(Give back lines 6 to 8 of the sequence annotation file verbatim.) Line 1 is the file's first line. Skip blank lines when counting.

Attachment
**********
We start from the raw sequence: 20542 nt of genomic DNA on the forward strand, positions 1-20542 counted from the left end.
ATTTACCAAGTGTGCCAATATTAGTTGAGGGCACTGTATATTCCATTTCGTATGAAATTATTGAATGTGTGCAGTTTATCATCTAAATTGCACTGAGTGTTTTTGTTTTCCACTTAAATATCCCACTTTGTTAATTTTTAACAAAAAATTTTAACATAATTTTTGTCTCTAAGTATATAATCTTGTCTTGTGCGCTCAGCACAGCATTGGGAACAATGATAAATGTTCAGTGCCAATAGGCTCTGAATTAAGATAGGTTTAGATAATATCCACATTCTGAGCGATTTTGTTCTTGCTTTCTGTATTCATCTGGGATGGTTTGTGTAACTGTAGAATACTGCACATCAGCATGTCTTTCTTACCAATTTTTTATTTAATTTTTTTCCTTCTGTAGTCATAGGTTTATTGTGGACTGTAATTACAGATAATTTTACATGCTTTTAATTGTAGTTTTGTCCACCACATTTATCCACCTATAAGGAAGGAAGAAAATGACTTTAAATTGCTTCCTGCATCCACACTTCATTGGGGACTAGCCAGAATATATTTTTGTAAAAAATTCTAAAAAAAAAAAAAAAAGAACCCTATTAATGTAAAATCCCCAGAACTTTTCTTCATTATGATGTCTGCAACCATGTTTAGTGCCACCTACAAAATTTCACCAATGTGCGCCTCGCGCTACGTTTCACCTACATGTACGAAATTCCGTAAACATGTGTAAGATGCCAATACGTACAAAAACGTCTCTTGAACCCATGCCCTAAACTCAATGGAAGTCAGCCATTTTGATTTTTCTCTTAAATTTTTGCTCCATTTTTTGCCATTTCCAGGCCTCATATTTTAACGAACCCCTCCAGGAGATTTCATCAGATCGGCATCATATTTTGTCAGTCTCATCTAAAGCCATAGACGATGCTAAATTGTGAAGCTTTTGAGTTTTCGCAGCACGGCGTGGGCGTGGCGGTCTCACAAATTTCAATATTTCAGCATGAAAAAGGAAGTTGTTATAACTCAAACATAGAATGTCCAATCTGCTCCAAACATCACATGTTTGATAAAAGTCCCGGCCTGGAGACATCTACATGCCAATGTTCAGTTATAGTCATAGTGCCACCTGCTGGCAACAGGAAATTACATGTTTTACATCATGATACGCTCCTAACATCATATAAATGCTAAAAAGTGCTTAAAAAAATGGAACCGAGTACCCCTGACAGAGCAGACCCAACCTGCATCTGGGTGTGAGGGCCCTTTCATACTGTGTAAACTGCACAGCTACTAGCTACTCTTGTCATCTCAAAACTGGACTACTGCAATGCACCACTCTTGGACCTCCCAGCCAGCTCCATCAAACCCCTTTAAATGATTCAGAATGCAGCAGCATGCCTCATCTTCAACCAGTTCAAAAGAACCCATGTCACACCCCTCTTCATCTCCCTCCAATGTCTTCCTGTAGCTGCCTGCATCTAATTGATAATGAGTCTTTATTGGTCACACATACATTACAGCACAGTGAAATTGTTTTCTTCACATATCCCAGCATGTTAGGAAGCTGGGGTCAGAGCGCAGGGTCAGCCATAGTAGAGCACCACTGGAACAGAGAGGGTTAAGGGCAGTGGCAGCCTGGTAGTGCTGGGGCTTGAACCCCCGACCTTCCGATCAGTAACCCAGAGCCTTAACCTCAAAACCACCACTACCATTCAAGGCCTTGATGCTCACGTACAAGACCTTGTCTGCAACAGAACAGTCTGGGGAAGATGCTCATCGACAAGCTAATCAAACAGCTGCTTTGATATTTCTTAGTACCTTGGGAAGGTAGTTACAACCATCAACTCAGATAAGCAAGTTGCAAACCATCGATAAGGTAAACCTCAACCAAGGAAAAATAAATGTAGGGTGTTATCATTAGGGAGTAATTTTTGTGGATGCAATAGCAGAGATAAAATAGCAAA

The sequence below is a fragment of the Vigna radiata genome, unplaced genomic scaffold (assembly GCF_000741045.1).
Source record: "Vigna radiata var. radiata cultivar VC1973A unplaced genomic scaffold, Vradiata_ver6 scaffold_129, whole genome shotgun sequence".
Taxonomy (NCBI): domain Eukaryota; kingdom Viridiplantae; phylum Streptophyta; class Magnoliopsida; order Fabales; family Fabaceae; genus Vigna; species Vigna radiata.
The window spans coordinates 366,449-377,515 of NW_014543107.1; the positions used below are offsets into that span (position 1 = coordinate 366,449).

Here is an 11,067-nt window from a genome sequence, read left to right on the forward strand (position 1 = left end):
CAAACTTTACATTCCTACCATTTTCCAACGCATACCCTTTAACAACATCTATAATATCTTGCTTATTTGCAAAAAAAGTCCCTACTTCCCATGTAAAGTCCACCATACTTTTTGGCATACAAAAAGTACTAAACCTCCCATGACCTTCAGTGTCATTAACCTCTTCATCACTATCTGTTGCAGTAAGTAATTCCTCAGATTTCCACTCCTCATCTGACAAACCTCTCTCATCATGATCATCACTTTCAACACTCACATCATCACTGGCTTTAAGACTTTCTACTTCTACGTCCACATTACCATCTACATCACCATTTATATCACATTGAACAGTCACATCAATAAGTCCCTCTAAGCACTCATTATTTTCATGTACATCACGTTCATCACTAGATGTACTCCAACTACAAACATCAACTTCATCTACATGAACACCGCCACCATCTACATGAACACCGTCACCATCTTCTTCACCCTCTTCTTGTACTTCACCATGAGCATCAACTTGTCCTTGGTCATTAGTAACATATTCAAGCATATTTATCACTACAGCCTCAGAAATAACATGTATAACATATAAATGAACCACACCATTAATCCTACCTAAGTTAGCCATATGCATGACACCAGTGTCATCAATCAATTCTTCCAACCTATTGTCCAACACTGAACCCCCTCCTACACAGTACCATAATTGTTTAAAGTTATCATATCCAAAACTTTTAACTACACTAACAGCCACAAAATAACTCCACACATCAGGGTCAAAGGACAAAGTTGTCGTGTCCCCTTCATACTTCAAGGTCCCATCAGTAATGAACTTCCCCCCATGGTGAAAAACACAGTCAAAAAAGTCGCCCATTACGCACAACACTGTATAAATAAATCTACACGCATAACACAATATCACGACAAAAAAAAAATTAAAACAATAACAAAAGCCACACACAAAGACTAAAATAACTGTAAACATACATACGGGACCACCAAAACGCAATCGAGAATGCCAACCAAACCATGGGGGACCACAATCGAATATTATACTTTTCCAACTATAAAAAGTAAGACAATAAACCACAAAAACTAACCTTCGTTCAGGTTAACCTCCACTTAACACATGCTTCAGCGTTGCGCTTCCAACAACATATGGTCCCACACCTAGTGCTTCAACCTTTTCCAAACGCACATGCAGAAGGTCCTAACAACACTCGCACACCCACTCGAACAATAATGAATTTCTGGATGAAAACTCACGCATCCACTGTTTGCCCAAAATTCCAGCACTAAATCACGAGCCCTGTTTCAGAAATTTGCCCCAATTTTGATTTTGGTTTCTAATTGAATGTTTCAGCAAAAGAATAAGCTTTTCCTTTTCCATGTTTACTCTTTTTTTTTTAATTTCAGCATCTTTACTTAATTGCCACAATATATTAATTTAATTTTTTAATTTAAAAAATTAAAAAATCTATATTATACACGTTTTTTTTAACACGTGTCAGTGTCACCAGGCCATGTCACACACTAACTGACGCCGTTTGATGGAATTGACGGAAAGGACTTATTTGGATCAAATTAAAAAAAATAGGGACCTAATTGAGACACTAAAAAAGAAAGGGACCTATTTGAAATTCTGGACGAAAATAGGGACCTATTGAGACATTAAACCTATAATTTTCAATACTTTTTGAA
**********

The window spans coordinates 366,449-377,515 of NW_014543107.1; the positions used below are offsets into that span (position 1 = coordinate 366,449).

Here is an 11,067-nt window from a genome sequence, read left to right on the forward strand (position 1 = left end):
CAAACTTTACATTCCTACCATTTTCCAACGCATACCCTTTAACAACATCTATAATATCTTGCTTATTTGCAAAAAAAGTCCCTACTTCCCATGTAAAGTCCACCATACTTTTTGGCATACAAAAAGTACTAAACCTCCCATGACCTTCAGTGTCATTAACCTCTTCATCACTATCTGTTGCAGTAAGTAATTCCTCAGATTTCCACTCCTCATCTGACAAACCTCTCTCATCATGATCATCACTTTCAACACTCACATCATCACTGGCTTTAAGACTTTCTACTTCTACGTCCACATTACCATCTACATCACCATTTATATCACATTGAACAGTCACATCAATAAGTCCCTCTAAGCACTCATTATTTTCATGTACATCACGTTCATCACTAGATGTACTCCAACTACAAACATCAACTTCATCTACATGAACACCGCCACCATCTACATGAACACCGTCACCATCTTCTTCACCCTCTTCTTGTACTTCACCATGAGCATCAACTTGTCCTTGGTCATTAGTAACATATTCAAGCATATTTATCACTACAGCCTCAGAAATAACATGTATAACATATAAATGAACCACACCATTAATCCTACCTAAGTTAGCCATATGCATGACACCAGTGTCATCAATCAATTCTTCCAACCTATTGTCCAACACTGAACCCCCTCCTACACAGTACCATAATTGTTTAAAGTTATCATATCCAAAACTTTTAACTACACTAACAGCCACAAAATAACTCCACACATCAGGGTCAAAGGACAAAGTTGTCGTGTCCCCTTCATACTTCAAGGTCCCATCAGTAATGAACTTCCCCCCATGGTGAAAAACACAGTCAAAAAAGTCGCCCATTACGCACAACACTGTATAAATAAATCTACACGCATAACACAATATCACGACAAAAAAAAAATTAAAACAATAACAAAAGCCACACACAAAGACTAAAATAACTGTAAACATACATACGGGACCACCAAAACGCAATCGAGAATGCCAACCAAACCATGGGGGACCACAATCGAATATTATACTTTTCCAACTATAAAAAGTAAGACAATAAACCACAAAAACTAACCTTCGTTCAGGTTAACCTCCACTTAACACATGCTTCAGCGTTGCGCTTCCAACAACATATGGTCCCACACCTAGTGCTTCAACCTTTTCCAAACGCACATGCAGAAGGTCCTAACAACACTCGCACACCCACTCGAACAATAATGAATTTCTGGATGAAAACTCACGCATCCACTGTTTGCCCAAAATTCCAGCACTAAATCACGAGCCCTGTTTCAGAAATTTGCCCCAATTTTGATTTTGGTTTCTAATTGAATGTTTCAGCAAAAGAATAAGCTTTTCCTTTTCCATGTTTACTCTTTTTTTTTTAATTTCAGCATCTTTACTTAATTGCCACAATATATTAATTTAATTTTTTAATTTAAAAAATTAAAAAATCTATATTATACACGTTTTTTTTAACACGTGTCAGTGTCACCAGGCCATGTCACACACTAACTGACGCCGTTTGATGGAATTGACGGAAAGGACTTATTTGGATCAAATTAAAAAAAATAGGGACCTAATTGAGACACTAAAAAAGAAAGGGACCTATTTGAAATTCTGGACGAAAATAGGGACCTATTGAGACATTAAACCTATAATTTTCAATACTTTTTGAA